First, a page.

Vladimir Nabokov

NABOKV-L post 0026168, Sun, 10 May 2015 22:26:03 -0300

[NABOKV - L] "Monumementos" in the Gift and in Despair:
self-judgements and promotion. Correction
Leafing thru an old copy of "The Gift" to check marginalia and sentences I'd
underlined before throwing it away, for its replacement had just reached me,
I was struck by wonder once again after finding among the highlighted lines
V.Nabokov's concise comment on his view of Tamerlane's lust for power,
vanity and the price paid for his conquests: "Gradually, as a result of all
these raids on the past of Russian thought, he developed a new yearning for
Russia (.)And while piling up knowledge, while extracting his finished
creation out of this mountain, he remembered something else: a pile of
stones on an Asian pass; warriors going on campaign each placed a stone
there; on the way back each took a stone from the pile; that which was left
represented forever the number of those fallen in battle. Thus in a pile of
stones Tamerlane foresaw a monument."(The Gift, Penguin ed.1981,p.188)

He will return to Tamerlane at least once again in "Pale Fire", when C.
Kinbote offers one of John Shade's posthumous poems (note to line 347):
"And when above the livid plain
Forked lightning plays, therein may dwell
The torments of a Tamerlane,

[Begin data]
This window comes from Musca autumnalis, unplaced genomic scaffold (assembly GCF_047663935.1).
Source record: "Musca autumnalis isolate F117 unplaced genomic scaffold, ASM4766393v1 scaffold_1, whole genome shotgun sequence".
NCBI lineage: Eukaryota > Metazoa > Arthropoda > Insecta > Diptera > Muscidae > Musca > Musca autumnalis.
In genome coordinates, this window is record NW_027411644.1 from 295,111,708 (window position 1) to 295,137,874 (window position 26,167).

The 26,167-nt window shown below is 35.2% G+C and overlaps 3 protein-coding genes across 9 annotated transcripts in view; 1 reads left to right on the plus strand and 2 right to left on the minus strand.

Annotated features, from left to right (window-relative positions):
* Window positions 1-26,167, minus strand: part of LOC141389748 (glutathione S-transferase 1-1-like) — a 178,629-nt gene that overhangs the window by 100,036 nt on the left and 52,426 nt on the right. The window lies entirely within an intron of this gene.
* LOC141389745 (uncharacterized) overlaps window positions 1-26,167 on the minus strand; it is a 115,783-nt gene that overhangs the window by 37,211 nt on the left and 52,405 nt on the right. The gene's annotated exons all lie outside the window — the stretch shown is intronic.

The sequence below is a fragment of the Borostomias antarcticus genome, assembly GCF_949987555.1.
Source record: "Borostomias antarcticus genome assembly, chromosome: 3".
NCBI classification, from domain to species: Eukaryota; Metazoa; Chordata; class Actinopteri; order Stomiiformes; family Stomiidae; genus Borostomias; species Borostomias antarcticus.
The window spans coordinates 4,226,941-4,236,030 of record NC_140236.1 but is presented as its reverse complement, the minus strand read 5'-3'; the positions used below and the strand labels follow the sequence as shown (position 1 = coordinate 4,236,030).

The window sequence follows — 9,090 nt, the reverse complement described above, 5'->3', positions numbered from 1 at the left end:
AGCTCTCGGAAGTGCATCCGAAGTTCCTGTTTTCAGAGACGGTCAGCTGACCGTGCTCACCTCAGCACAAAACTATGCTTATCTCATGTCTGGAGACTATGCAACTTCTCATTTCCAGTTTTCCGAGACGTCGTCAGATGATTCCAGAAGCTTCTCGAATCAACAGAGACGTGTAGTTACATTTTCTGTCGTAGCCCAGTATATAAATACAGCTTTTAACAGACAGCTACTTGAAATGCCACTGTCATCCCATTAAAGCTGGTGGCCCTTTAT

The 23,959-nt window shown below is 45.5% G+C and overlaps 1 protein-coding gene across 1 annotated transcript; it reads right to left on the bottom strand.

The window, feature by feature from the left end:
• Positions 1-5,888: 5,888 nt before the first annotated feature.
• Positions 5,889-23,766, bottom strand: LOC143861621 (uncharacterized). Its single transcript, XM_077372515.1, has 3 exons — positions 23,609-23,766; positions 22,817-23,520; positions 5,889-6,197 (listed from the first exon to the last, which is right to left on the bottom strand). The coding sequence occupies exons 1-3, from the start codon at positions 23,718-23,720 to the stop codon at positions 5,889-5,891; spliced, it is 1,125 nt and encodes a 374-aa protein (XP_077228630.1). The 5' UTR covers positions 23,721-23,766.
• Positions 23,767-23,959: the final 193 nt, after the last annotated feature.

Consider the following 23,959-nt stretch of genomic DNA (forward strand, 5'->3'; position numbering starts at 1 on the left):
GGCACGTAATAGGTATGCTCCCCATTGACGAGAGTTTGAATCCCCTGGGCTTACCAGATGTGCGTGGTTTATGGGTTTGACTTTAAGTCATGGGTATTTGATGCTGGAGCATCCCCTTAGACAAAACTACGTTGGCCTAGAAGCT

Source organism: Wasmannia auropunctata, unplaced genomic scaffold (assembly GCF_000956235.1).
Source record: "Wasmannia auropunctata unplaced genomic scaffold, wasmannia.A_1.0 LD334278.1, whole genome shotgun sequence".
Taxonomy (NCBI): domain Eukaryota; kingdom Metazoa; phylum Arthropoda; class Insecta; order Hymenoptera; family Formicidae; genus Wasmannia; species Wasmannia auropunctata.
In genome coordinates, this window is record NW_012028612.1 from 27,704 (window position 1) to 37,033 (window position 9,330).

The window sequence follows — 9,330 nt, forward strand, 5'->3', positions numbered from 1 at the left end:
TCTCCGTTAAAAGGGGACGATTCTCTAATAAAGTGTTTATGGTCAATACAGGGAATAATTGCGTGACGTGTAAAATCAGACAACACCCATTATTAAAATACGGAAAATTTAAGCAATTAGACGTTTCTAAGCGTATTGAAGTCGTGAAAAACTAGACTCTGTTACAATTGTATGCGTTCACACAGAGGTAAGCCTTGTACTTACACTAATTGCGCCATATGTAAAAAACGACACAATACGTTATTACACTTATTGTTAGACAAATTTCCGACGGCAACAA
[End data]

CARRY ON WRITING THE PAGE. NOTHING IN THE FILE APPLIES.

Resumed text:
The roar of tyrants torn in hell."

And yet, through the searing irony about Tamerlane's monument, what first
held my attention was the reference to a future memento associated to
Fyodor's growing wisdom - and to the (physical) body of his work after
"raiding on the past of Russian thought," "piling up knowledge" and
"extracting his finished creation out of this mountain." But wait.by pulling
his novel out from the "pile of stones" it no longer belongs to any future
monument. Would Fyodor have been overtaken by modesty or self-doubt at some
point in time? Was he a raider like Tamerlane or a surviving warrior with no
other fame?

This quandary reminded me of one of VN's comments in the foreword of
"Despair" (in it there's the foppish Hermann forever condemned to despair*,
a young and relatively innocent author and himself, thirty years later,
relishing his present conquest over a past accomplishment)**. Beth Sweeney's
article "Had I Come Before Myself": Illegitimate Judgments of Lolita and
Despair, elucidates this situation: "Nabokov adds yet another chiasmus when
he imagines his younger self, in turn, approving the current revision: "I
also know how pleased and excited I would have been in 1935 had I been able
to foreread this 1965 version"[.] Nabokov speculates about chronologically
preceding himself in time. In this case, too, the conceptual blending
produces an impossible scene of self-judgment (since the younger Nabokov
could not have read the later version) which nevertheless asserts a specific
verdict (since the older Nabokov claims to know how the younger would have
responded)." Susan Elizabeth SWEENEY:


* - Hermann like Tamerlane and unlike Humbert is condemned to a permanent
and uninterrupted stay in Hell: "Hermann and Humbert are alike only in the
sense that two dragons painted by the same artist at different periods of
his life resemble each other. Both are neurotic scoundrels, yet there is a
green lane in Paradise where Humbert is permitted to wander at dusk once a
year; but Hell shall never parole Hermann." (Despair, Foreword)

**- [ cf.also, in "The Gift": "The real writer should ignore all readers but
one, that of the future, who in his turn is merely the author reflected in
time (Koncheyev to Fyodor) p.309/10]

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